During these periods, Japanese law was unwritten and immature, and thus was far from comprising any official legal system. Nonetheless, Japanese society could not have functioned without some sort of law, however unofficial. The law regulating people's social lives can be found in contemporary general descriptions in Chinese historical books. The most noted of these is The Record on the Men of Wa, which was found in the Wei History, describing the Japanese state called Yamatai (or Yamato) ruled by the Queen Himiko in the second and third centuries. According to this account, Japanese indigenous law was based on the clan system, with each clan forming a collective unit of Japanese society. A clan comprised extended families and was controlled by its chief, who protected the rights of the members and enforced their duties with occasional punishments for crimes. The law of the court organised the clan chiefs into an effective power structure, in order to control the whole of society through the clan system. The form of these laws is not clearly known, but they may be characterised as indigenous and unofficial, as official power can rarely be identified.[6]

In this period, a more powerful polity and a more developed legal system than the unofficial clan law of the struggling clan chiefs was required effectively to govern the society as a whole. Yamatai must have been the first central government which succeeded in securing the required power through the leadership of Queen Himiko, who was reputed to be a shaman. This leads to the assertion that Yamatai had its own primitive system of law, perhaps court law, which enabled it to maintain government over competing clan laws. As a result, the whole legal system formed a primitive legal pluralism of court law and clan law. It can also be asserted that this whole legal system was ideologically founded on the indigenous postulate which adhered to the shamanistic religio-political belief in polytheistic gods and which was called kami[7] and later developed into Shintoism.Masaji Chiba, "Japan" Poh-Ling Tan, (ed), Asian Legal Systems, Butterworths, London, 1997 at 91.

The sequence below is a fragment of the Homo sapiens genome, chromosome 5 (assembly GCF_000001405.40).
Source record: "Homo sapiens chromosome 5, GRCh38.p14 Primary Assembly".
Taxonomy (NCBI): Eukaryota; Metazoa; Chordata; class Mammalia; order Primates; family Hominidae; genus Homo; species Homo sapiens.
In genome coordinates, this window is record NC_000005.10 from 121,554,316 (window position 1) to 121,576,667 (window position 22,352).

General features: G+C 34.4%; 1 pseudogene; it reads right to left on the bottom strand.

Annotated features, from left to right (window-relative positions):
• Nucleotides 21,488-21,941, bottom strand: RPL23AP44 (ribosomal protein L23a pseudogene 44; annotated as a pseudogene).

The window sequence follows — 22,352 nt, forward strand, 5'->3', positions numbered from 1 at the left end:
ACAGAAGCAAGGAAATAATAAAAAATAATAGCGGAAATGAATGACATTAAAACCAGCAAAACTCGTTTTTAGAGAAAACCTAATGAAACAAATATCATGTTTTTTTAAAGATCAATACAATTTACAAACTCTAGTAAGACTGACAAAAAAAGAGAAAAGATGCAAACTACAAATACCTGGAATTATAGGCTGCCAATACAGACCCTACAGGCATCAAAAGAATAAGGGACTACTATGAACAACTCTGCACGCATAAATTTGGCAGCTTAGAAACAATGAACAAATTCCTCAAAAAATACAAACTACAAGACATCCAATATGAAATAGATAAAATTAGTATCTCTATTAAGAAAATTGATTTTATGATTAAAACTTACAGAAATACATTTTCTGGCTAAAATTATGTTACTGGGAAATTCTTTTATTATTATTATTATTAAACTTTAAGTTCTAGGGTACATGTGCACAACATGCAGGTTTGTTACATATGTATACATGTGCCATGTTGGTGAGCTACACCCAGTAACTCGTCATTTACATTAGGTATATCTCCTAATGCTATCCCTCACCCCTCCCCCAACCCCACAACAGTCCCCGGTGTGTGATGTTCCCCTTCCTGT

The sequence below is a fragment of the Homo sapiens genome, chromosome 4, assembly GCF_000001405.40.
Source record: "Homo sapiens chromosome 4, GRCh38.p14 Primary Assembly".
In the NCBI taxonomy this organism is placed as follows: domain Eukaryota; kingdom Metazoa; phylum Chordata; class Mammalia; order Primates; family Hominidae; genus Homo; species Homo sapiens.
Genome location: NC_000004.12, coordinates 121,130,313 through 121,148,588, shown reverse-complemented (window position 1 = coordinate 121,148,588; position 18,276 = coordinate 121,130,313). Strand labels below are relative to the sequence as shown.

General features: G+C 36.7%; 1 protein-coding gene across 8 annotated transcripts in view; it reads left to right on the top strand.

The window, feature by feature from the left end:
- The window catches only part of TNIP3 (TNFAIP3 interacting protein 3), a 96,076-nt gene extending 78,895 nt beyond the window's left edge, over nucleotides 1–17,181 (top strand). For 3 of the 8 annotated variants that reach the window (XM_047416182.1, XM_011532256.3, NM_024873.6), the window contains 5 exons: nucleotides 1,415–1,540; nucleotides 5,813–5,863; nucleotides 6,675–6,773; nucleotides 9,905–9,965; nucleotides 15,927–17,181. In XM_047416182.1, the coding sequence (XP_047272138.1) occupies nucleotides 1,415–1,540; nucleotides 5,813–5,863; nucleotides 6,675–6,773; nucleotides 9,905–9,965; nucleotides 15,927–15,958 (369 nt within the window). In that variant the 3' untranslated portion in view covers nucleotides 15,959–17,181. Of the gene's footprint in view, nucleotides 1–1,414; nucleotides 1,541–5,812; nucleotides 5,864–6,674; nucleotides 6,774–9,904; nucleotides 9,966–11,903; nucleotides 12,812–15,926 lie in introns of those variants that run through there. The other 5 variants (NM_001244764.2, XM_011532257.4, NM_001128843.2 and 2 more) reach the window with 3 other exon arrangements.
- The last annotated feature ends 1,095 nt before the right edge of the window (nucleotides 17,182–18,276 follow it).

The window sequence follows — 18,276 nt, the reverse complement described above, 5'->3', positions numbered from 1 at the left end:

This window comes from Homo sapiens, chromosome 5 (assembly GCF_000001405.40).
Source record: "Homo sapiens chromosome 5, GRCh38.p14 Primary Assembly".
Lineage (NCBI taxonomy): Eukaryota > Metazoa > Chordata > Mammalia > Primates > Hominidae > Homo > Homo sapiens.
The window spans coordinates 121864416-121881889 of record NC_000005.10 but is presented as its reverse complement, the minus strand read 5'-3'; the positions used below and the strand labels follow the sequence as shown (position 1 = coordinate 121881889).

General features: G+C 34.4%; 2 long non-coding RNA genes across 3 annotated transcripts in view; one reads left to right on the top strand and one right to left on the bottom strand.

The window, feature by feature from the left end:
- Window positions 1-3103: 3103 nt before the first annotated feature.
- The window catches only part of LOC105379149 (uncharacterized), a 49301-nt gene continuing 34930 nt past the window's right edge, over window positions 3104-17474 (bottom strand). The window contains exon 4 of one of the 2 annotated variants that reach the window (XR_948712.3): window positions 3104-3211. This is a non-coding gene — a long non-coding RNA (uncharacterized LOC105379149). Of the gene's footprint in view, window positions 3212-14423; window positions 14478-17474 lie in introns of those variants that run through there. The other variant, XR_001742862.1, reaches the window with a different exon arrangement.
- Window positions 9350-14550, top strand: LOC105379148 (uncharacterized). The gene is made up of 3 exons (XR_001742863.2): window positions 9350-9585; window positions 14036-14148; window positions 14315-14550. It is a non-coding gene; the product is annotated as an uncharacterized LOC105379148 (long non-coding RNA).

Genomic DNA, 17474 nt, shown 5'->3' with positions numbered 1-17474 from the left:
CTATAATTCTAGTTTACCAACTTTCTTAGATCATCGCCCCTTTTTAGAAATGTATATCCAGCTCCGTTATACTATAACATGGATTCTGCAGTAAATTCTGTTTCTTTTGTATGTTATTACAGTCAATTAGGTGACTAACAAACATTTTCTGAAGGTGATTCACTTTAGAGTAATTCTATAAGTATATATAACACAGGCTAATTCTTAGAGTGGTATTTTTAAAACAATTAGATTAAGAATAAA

Two qualifications can be added to these assertions. First, some Korean law must have been transplanted, albeit unsystematically; this can be seen by the rank system in court law and the local customs among settled immigrants. Second, official law was not clearly distinguished from unofficial law; this was due to the lack of written formalities, although court law was gradually emerging into a formal state law as far as central government was concerned. For these reasons, it cannot be denied that a primitive legal pluralism had developed based on court and clan law, partially with Korean law and overwhelmingly with indigenous law. These traits of legal pluralism, however primitive, were the prototype of the Japanese legal system which developed in later periods into more organised legal pluralisms.[6]